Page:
|Members of KUWG get a bit of reverential 'glasstic surgery' for staving off an eviction threat|
Unemployed and tenant activists in Brent, north west London, stopped two evictions of vulnerable people from their homes last week by fighting back. I’m part of Kilburn Unemployed Workers Group. One of our members was going to be evicted from his small bedsit.
He suffers from mental health problems and lives on benefits. We helped him challenge the eviction notice in court. They asked for proof of his benefits which we sent to them. But the bailiff went ahead with the eviction anyway.
The injustice of that convinced a group of us go and physically block the eviction—and we stopped it. When they came to change the locks we refused to let them anywhere near the door. The bailiff argued that we could always appeal the decision after they changed the locks—but where was the guy supposed to go in the meantime?
In another case, a woman who is six months pregnant and a foster carer for two children, lives in a shared room in a B&B with bunk-beds. The council threatened her with eviction for refusing offers of accommodation in other London boroughs some distance from ours, or out of London completely.
There seemed to be no thought for the children as they would have been taken out their school and far from their friends. There was also an issue with domestic violence and moving to one particular place just wasn’t suitable at all.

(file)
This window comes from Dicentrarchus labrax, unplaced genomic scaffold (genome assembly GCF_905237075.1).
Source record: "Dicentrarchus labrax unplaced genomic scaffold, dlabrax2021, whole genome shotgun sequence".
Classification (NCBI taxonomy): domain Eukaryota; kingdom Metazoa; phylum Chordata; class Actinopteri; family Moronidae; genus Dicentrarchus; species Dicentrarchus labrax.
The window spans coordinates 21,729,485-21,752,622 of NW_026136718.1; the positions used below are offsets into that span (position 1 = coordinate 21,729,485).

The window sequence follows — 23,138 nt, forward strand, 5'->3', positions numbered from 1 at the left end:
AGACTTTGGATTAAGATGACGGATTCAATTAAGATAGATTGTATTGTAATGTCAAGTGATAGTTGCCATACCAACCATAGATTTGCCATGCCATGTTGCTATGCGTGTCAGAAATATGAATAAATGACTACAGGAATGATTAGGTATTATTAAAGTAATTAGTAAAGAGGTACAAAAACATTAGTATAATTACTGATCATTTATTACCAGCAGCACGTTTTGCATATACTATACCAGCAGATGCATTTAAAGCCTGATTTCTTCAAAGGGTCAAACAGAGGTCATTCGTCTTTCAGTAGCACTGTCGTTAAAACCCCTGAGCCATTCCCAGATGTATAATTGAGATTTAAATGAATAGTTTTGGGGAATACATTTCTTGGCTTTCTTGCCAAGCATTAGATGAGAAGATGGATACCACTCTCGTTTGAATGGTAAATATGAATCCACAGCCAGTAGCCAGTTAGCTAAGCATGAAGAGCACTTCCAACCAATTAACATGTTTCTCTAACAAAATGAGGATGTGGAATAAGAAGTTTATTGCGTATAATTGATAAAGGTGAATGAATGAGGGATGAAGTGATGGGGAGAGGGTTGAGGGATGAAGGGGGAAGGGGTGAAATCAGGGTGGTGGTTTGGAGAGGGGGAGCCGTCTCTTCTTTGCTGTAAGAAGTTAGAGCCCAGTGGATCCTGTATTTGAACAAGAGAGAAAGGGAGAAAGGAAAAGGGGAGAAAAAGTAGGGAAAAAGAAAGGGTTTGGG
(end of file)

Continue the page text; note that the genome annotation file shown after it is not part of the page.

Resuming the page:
The woman barricaded her family into their room while a group of us were outside in support from various local activist groups like ours. We shamed the council into committing to find her somewhere to live in the borough. It’s important to have networks around us that help us fight back and not feel like we’re isolated.
And it’s important to resist. We might not always win—but we have to fight.
North West London
Swheatie's Post Script to this: What cowardly landlords get up to when the spotlight of comradely intervention is away is another matter. The price of liberty is constant vigilance or, as a Quaker has noted, peace is more a process than an eventual destination